5At the end of this time the king gave a feast of seven days in the garden court of the royal palace for all the people, great and small, who were in the royal precinct of Susa. 6There were white cotton draperies and violet hangings, held by cords of fine crimson linen from silver rings on marble pillars. Gold and silver couches were on a mosaic pavement, which was of porphyry, marble, mother-of-pearl, and colored stones. 7Drinks were served in a variety of golden cups, and the royal wine flowed freely, as befitted the king’s liberality. 8By ordinance of the king the drinking was unstinted, for he had instructed all the stewards of his household to comply with the good pleasure of everyone. 9Queen Vashti also gave a feast for the women in the royal palace of King Ahasuerus.
Refusal of Vashti. 10On the seventh day, when the king was merry with wine, he instructed Mehuman, Biztha, Harbona, Bigtha, Abagtha, Zethar, and Carkas, the seven eunuchs who attended King Ahasuerus,b 11to bring Queen Vashti into his presence wearing the royal crown, that he might display her beauty to the populace and the officials, for she was lovely to behold. 12But Queen Vashti refused to come at the royal order issued through the eunuchs. At this the king’s wrath flared up, and he burned with fury. 13He conferred with the sages who understood the times, because the king’s business was conducted in general consultation with lawyers and jurists. 14He summoned Carshena, Shethar, Admatha, Tarshish, Meres, Marsena, and Memucan, the seven Persian and Median officials who were in the king’s personal service and held first rank in the realm,c 15and asked them, “What is to be done by law with Queen Vashti for disobeying the order of King Ahasuerus issued through the eunuchs?”
16In the presence of the king and of the officials, Memucan answered: “Queen Vashti has not wronged the king alone, but all the officials and the populace throughout the provinces of King Ahasuerus. 17For the queen’s conduct will become known to all the women, and they will look with disdain upon their husbands when it is reported, ‘King Ahasuerus commanded that Queen Vashti be ushered into his presence, but she would not come.’ 18This very day the Persian and Median noblewomen who hear of the queen’s conduct will recount it to all the royal officials, and disdain and rancor will abound. 19If it please the king, let an irrevocable royal decree* be issued by him and inscribed among the laws of the Persians and Medes, forbidding Vashti to come into the presence of King Ahasuerus and authorizing the king to give her royal dignity to one more worthy than she.d 20Thus, when the decree that the king will issue is published throughout his realm, vast as it is, all wives will honor their husbands, from the greatest to the least.”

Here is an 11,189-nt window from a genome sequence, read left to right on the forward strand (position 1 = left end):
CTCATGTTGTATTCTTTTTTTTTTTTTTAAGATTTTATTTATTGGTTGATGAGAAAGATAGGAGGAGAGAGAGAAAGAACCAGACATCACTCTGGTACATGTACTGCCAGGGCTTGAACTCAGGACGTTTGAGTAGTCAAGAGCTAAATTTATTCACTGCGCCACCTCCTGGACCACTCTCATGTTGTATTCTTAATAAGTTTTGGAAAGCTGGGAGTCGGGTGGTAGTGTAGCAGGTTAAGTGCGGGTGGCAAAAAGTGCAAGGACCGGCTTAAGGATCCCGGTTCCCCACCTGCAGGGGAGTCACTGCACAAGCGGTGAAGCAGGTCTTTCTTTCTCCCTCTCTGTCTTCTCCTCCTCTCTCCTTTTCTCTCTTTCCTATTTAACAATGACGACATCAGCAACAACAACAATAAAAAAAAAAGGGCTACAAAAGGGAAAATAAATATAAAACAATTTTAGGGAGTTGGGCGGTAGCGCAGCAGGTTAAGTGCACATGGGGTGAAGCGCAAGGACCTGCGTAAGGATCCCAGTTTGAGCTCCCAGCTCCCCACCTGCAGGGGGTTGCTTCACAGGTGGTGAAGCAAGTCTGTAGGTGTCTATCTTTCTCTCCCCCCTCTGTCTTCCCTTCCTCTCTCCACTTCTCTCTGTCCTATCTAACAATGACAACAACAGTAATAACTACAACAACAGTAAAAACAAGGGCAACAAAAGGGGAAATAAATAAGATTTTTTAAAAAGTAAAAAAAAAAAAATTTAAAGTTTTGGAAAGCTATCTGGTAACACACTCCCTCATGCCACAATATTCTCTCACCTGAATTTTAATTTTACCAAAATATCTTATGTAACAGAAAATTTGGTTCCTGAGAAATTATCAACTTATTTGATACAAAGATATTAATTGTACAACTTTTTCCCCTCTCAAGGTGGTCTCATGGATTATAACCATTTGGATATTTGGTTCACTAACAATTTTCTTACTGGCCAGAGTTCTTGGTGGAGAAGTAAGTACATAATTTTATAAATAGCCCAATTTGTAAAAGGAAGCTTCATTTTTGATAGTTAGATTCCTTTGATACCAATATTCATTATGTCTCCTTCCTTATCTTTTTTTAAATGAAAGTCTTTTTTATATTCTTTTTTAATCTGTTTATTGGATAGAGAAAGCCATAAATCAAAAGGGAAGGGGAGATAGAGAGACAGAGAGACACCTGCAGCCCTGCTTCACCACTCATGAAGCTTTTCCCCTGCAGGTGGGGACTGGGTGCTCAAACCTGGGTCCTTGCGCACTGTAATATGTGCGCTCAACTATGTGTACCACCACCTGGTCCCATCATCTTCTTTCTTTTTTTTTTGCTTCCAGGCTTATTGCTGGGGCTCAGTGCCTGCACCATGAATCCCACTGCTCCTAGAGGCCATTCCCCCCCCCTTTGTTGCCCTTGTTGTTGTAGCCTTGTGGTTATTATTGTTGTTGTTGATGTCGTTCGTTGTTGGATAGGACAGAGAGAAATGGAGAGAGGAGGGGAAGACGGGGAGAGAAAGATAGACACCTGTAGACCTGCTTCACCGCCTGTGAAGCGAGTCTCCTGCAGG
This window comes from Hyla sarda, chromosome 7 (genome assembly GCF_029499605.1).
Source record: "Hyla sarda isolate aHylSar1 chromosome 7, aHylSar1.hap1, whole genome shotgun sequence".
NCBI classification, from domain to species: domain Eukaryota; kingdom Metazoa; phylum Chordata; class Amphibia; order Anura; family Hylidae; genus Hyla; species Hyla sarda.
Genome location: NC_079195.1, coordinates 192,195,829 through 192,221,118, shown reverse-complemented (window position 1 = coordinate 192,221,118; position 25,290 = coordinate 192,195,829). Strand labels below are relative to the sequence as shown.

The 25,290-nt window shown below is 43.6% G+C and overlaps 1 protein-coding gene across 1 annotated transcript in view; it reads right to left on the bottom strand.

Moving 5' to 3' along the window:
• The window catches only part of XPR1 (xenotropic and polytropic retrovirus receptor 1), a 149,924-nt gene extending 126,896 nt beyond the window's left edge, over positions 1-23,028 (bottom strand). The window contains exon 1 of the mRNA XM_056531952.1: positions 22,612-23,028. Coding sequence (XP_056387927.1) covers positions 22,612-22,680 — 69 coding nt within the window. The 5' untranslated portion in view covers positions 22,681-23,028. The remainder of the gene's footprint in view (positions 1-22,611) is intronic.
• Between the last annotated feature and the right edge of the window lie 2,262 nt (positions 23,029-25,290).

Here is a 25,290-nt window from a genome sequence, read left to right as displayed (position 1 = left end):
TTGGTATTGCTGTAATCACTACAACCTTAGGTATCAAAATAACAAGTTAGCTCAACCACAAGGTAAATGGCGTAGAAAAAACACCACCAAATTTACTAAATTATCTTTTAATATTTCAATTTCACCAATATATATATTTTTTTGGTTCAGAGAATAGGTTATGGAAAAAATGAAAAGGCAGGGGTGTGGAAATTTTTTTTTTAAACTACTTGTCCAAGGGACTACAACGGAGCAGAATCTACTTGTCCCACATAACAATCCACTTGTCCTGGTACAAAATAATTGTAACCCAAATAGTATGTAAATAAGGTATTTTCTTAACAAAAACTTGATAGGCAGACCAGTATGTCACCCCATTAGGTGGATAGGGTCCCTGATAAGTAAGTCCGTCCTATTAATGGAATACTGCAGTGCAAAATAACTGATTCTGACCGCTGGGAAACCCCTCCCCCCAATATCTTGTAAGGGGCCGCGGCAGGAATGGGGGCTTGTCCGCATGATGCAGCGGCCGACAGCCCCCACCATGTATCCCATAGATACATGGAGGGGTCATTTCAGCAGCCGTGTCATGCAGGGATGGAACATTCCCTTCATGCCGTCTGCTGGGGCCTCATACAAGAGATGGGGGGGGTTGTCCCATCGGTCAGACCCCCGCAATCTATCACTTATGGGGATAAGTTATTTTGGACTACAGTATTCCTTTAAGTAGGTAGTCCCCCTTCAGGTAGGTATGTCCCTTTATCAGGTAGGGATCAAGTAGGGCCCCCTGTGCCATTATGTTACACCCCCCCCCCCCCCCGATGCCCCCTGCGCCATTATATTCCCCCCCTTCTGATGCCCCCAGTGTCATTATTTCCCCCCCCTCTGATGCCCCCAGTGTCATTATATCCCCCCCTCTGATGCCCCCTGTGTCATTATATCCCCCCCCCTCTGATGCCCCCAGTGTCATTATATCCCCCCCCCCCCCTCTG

21This proposal pleased the king and the officials, and the king acted on the advice of Memucan. 22He sent letters to all the royal provinces, to each province in its own script and to each people in its own language, to the effect that every man should be lord in his own home.
* [1:1] The Hebrew text opens with a portrait of the power and luxury of the Persian king Ahasuerus (Xerxes I, whose empire consisted of only about thirty provinces).
* [1:2] Susa was the winter capital of the Persian empire. The “royal precinct” (sometimes translated “stronghold” or “citadel”) was a well-fortified section of the city that included the king’s residence. The Book of Esther depicts other citizens living in this section as well.
* [1:19] An irrevocable royal decree: the first of several in the book. In a satiric portrayal, even a minor domestic disagreement is resolved through a sweeping international edict. The irrevocable nature of the decree is intended to increase its force, but creates problems if the king needs to adapt to new information or conditions. See note on 8:8.